I don’t mind the term “terroir”. I get it: soil, climate, rainfall, aspect, etc impact the properties of the fruit and hence the wine.

    And of course a relatively small number of folks care about this. However, what I’m wondering is among those who do care about it, how many can confidently use it to guide them in their choices of wine?

    For example, I believe it is a extremely tiny number of people who can look a Pinot and be able to tell us if it came from Carneros, Green Valley, Russian River Valley, Anderson Valley or Sonoma Coast. Fewer still can taste it and tell me whether it came form the Hirsch Vineyard, Failla Estate, Oppenlander, or Savoy.

    Given the very tiny number of folks that can demonstrate this kind of understanding and familiarity with the impact of terroir vis a vis vineyards and AVAs, I’m willing ask the question, what’s the point?

    For me, Terroir is an interesting intellectual game. Now granted, I don’t grow grapes or make wine, so I get to wear a different set of goggles from say Ted Lemon, Ehren Jordan or other terroirists. But there are a lot of me than there are Lemons and Jordans.

    Frankly, I think there may be more utility in attempting to understand the difference between a “Lemon” Pinot, a “Jordan” Pinot, an Adam Lee Pinot or a Helen Turley Pinot.

  5. John Kelly - October 24, 2012

    What’s wrong with it being used as marketing? It is not as nebulous or disingenuous a concept as “natural” – and people get off on it. I try to keep three different Pinots – different vineyards, different ages – on our tasting list. The rawest noob will come in and be able to taste differences, in nearly every case. I love seeing the light in their eyes when they “get it.” Sometimes they have a strong preference, and I sell one wine. Sometimes they love them all, for different reasons, and I sell three wines. That’s utility, right there.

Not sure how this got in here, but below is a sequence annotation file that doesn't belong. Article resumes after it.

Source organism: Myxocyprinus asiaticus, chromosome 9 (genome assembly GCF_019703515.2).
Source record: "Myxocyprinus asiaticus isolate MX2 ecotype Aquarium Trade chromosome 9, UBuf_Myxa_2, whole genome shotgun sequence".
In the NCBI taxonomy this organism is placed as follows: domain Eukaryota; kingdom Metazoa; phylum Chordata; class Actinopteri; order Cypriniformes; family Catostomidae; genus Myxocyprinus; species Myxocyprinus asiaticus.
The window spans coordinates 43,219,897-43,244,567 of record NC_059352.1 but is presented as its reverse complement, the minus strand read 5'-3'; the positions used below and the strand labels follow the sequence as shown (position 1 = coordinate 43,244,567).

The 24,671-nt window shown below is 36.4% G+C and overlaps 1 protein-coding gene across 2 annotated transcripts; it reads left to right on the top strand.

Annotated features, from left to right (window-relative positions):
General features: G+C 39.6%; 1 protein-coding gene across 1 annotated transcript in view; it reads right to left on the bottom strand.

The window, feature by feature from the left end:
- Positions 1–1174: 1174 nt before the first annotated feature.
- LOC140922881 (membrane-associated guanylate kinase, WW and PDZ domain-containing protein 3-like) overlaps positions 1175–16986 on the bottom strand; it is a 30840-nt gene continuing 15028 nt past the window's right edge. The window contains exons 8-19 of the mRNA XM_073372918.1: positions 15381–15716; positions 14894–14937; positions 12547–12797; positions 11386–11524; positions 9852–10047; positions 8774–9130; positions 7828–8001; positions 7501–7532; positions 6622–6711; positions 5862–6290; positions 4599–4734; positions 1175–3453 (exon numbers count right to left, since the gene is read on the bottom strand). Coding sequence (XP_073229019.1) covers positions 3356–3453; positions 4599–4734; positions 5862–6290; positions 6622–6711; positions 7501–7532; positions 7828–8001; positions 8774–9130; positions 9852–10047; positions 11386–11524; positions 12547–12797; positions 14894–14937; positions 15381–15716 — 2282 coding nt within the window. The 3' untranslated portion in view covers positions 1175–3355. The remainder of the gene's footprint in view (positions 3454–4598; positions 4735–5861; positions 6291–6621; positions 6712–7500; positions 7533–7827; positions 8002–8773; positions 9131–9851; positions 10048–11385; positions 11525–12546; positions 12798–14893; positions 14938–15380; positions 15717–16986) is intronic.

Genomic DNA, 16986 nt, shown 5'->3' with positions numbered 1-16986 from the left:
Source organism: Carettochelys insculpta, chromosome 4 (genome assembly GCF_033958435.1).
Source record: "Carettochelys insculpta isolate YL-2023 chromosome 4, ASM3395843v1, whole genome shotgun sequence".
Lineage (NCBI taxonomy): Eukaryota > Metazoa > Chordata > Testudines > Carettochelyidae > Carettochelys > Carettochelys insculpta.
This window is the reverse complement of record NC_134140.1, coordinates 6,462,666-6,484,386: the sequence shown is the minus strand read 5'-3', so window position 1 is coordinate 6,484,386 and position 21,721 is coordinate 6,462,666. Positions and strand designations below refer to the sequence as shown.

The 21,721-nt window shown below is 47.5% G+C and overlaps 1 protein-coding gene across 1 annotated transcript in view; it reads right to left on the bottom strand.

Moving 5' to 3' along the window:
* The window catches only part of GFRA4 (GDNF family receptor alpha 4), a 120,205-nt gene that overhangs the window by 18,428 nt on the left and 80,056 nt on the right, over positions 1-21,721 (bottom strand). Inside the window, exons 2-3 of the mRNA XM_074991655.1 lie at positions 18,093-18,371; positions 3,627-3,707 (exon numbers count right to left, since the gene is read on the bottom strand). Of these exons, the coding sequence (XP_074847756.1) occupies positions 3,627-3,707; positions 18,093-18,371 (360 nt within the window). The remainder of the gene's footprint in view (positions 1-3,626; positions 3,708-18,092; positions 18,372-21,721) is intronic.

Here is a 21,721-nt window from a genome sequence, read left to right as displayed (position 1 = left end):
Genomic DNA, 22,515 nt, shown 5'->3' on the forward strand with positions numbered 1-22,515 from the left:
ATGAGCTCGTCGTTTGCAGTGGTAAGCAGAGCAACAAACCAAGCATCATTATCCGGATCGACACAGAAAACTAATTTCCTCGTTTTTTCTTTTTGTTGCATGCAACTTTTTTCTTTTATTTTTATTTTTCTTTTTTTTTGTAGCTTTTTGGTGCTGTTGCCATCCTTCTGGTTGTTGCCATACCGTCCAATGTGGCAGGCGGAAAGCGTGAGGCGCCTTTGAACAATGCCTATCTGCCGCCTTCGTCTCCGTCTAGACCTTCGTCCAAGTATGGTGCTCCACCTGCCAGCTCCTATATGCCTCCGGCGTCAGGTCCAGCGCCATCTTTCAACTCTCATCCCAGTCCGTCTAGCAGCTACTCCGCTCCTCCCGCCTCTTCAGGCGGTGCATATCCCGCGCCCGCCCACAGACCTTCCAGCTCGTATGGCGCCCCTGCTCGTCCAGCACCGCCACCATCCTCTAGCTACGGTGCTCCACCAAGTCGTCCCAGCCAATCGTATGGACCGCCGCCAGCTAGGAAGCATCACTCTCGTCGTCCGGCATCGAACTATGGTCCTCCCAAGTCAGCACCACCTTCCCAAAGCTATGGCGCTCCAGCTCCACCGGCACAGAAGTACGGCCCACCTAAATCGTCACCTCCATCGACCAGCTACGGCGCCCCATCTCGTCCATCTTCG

6. george kaplan - October 24, 2012

    I drank a 2006 Beaucastel on Saturday. At least it said so on the label. Thus I felt I could smell Provencal spices and taste grenache and mourvedre, but it felt like Burgundy, and more so as we worked our way through the bottle. It was outstanding. International style? CdPs dosed with Pinot Noir, through the looking glass?